A tribute to and a lament for Marshall McLuhan.Â Five days a week, Tuesday through Saturday,Â I present one of McLuhanâs observations and talk about its relevance today.Â 300 ideas. 300 days.Â 300 posts.
Marshall McLuhan (December 14, 1977, age 66). Â Really, I was stunned!
I still canât get over Peter Gzowskiâs outrageous suggestion on television yesterday that I failed grade six!Â I canât imagine where he got the idea.Â Â As told him – âI never failed any grade ever.â
Me (June 2010, age 57). Could McLuhan have actually forgotten that he failed grade six?
One might think it odd for a man to forget failing grade six.Â Marshall McLuhan, however, forgot a great many things after the brain surgery he underwent in 1967.Â For example, he forgot books he had read, his childrenâs birthdays, and where his friends lived.Â Granted, his biographers do not comment on McLuhanâs denial that he failed grade six on the Gzowski show, which is when you think about it extremely odd.Â Perhaps they didnât because it seemed like a small, unimportant thing.Â On the other hand it may also be a small, but striking example of how McLuhan was changed by the surgery and perhaps also his strokes.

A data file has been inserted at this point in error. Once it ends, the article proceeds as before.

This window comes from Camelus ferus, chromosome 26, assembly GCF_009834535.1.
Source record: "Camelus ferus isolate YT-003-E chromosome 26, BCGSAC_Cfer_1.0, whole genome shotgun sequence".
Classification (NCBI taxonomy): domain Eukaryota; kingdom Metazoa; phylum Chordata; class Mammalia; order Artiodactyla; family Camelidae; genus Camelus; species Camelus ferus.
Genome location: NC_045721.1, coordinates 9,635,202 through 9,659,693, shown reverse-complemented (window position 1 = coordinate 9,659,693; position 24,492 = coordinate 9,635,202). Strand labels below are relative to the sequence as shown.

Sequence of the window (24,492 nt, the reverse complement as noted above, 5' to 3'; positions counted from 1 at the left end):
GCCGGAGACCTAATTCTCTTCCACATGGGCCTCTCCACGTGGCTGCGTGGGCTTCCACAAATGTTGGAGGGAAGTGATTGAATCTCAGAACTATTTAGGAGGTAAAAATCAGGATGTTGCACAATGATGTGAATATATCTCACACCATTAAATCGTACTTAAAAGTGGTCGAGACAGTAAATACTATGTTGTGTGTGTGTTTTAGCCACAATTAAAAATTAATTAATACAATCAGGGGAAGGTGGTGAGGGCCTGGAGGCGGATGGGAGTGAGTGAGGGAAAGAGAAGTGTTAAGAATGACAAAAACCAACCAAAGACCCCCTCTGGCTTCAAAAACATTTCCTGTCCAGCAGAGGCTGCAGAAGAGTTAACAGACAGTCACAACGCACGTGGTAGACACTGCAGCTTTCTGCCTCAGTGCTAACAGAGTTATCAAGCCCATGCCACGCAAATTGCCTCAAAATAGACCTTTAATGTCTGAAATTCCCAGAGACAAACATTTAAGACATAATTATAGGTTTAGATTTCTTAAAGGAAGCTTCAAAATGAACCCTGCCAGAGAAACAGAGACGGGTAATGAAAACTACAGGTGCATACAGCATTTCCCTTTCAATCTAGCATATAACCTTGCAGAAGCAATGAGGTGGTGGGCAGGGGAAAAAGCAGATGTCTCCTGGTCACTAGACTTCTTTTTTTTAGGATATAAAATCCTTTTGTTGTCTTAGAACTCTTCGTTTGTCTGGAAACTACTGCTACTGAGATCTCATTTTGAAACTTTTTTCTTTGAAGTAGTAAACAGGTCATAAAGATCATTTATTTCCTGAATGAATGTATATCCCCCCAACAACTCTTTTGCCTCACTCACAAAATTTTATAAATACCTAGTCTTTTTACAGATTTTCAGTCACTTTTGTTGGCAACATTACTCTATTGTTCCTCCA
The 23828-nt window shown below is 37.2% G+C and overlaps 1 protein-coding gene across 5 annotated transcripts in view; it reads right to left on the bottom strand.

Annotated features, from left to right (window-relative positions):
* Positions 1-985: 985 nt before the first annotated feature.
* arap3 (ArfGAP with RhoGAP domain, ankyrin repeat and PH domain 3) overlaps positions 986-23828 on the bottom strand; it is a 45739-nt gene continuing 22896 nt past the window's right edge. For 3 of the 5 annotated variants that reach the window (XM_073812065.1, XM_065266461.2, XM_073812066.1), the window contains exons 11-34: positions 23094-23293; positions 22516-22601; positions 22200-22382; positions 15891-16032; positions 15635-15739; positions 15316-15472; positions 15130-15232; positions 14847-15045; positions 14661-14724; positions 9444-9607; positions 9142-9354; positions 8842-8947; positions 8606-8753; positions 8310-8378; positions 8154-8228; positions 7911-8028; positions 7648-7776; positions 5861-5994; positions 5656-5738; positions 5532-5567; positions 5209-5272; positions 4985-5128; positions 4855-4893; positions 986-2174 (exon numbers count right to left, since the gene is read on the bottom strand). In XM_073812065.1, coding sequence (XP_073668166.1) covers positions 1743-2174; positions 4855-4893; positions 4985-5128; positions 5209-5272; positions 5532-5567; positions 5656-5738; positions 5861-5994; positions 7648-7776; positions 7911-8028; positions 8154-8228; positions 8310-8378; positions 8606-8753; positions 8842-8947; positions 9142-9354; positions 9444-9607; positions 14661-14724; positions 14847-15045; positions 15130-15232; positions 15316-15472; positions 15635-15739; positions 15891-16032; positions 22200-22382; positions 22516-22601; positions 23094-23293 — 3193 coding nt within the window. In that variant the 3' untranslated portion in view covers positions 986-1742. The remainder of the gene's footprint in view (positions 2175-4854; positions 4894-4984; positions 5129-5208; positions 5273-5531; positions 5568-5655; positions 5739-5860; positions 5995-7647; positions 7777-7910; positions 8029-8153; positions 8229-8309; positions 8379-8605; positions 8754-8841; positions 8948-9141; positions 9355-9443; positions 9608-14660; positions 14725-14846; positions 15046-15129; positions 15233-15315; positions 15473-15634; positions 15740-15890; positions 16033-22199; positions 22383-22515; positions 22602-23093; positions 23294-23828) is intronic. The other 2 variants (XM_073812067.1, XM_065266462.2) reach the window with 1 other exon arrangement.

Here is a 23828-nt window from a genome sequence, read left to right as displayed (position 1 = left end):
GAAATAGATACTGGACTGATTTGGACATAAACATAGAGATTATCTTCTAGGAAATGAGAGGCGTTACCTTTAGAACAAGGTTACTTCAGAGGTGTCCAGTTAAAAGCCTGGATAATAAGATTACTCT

Clearly, McLuhan was not the man he once was after his surgery.Â As McLuhan biographer Philip Marchand says: âhis friend John Wain described him as ânervous, fragile, tenseâ [in] the year after his operation.Â To some extent, he remained that way for the rest of his life.âÂ And a neurologist Marcel Kinsbourne, who knew McLuhan in the 1970s, recalled âhe was querulous and irritable in his later years âŚ Â Â He didnât come across as being particularly mentally alert or flexible.âÂ The question is how fundamentally he was changed.Â As readers of this blog know, I believe the changes were pronounced.Â So much so as I have argued in earlier posts.Â One can say the surgery cost McLuhan his genius.
Cordially, Marshall and Me
Reading for this post
Philip Marchand, Marshall Mcluhan: the Medium and the Messenger, 1989, p. 214.